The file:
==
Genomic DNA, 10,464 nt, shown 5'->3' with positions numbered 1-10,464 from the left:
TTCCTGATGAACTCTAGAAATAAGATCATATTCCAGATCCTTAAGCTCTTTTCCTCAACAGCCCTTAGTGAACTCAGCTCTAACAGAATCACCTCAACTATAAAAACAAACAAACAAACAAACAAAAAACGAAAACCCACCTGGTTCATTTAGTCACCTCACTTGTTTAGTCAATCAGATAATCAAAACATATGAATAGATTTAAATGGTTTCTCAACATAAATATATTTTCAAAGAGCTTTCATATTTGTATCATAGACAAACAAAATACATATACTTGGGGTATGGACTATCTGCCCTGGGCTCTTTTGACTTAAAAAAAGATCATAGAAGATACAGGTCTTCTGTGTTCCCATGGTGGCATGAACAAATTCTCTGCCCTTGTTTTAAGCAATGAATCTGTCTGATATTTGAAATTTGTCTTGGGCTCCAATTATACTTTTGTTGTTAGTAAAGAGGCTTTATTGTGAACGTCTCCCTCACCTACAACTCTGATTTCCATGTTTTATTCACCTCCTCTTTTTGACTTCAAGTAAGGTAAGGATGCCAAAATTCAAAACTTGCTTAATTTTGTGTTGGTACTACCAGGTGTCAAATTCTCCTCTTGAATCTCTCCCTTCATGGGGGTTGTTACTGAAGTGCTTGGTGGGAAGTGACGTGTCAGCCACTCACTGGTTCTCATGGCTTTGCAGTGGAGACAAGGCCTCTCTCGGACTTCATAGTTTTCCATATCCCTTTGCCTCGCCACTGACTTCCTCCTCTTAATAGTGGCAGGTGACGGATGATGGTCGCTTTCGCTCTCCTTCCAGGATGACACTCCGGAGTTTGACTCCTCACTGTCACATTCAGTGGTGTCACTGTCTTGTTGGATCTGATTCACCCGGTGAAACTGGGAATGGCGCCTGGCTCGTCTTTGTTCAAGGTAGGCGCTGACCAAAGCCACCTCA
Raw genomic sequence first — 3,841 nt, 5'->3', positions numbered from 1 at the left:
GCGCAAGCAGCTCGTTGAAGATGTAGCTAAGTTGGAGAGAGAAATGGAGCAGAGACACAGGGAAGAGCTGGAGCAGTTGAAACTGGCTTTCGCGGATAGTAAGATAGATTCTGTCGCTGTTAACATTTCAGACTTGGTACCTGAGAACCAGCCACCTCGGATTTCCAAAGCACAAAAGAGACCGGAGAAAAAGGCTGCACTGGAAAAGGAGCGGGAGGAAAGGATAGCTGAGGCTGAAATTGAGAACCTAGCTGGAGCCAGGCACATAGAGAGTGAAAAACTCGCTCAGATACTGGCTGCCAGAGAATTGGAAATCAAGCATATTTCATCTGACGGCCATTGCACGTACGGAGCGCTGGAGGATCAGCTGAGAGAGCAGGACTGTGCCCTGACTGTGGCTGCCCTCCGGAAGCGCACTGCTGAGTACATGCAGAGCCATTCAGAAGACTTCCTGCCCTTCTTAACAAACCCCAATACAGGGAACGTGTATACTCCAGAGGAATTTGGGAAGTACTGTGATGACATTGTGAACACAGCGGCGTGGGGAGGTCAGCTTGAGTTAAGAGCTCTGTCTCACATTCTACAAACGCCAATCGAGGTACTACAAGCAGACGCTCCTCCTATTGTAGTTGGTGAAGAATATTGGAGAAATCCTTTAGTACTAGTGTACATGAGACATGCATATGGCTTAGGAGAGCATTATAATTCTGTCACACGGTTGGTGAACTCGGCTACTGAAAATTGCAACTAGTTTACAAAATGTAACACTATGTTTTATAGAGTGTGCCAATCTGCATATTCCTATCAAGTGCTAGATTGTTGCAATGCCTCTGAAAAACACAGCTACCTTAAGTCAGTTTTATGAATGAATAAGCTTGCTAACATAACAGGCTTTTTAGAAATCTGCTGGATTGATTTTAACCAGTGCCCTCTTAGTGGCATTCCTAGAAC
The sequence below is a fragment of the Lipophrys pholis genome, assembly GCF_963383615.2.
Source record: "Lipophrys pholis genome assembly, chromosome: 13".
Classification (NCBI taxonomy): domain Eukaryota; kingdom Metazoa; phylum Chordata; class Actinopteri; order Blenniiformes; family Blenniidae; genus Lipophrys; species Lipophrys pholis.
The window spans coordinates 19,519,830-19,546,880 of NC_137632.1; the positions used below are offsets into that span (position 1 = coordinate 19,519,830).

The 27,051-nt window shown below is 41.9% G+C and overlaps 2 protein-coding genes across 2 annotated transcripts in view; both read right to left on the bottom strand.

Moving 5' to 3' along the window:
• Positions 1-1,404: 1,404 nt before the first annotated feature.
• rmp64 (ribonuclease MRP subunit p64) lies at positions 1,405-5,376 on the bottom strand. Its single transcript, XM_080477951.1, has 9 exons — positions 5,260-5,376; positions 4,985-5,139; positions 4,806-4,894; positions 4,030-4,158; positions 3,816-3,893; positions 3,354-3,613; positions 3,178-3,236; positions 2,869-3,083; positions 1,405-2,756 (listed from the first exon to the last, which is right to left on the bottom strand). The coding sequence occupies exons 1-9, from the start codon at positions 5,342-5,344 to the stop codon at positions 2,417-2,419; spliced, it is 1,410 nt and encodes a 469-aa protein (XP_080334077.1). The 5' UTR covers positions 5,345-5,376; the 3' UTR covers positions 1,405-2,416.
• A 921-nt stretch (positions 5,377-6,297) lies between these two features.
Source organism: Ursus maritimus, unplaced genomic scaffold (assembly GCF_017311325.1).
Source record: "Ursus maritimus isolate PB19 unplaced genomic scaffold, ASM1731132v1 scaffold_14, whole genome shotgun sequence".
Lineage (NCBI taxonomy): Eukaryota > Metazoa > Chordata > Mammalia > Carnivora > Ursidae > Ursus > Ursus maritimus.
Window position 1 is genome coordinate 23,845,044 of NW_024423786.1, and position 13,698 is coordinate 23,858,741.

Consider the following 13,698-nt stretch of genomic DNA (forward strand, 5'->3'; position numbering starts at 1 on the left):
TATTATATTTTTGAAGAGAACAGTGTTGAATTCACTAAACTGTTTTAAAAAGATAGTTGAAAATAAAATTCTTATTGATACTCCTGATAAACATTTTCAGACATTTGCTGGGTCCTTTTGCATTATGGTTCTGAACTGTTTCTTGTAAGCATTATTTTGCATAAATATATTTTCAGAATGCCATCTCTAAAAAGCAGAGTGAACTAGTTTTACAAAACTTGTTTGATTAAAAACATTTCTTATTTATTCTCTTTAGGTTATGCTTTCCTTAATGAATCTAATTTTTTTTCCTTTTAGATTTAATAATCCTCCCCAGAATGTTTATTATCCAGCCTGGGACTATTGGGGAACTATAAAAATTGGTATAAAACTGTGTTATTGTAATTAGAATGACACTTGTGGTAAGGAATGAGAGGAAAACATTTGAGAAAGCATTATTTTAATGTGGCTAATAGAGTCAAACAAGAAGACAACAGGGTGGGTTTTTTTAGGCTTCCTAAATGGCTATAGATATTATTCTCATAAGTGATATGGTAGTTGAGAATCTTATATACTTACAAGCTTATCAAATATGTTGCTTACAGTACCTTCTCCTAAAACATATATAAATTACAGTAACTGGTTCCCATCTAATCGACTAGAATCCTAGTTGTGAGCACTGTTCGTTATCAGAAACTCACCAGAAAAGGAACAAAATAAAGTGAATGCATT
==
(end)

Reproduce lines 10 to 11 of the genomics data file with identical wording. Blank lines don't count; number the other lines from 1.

Moving 5' to 3' along the window:
• Positions 1-1,404: 1,404 nt before the first annotated feature.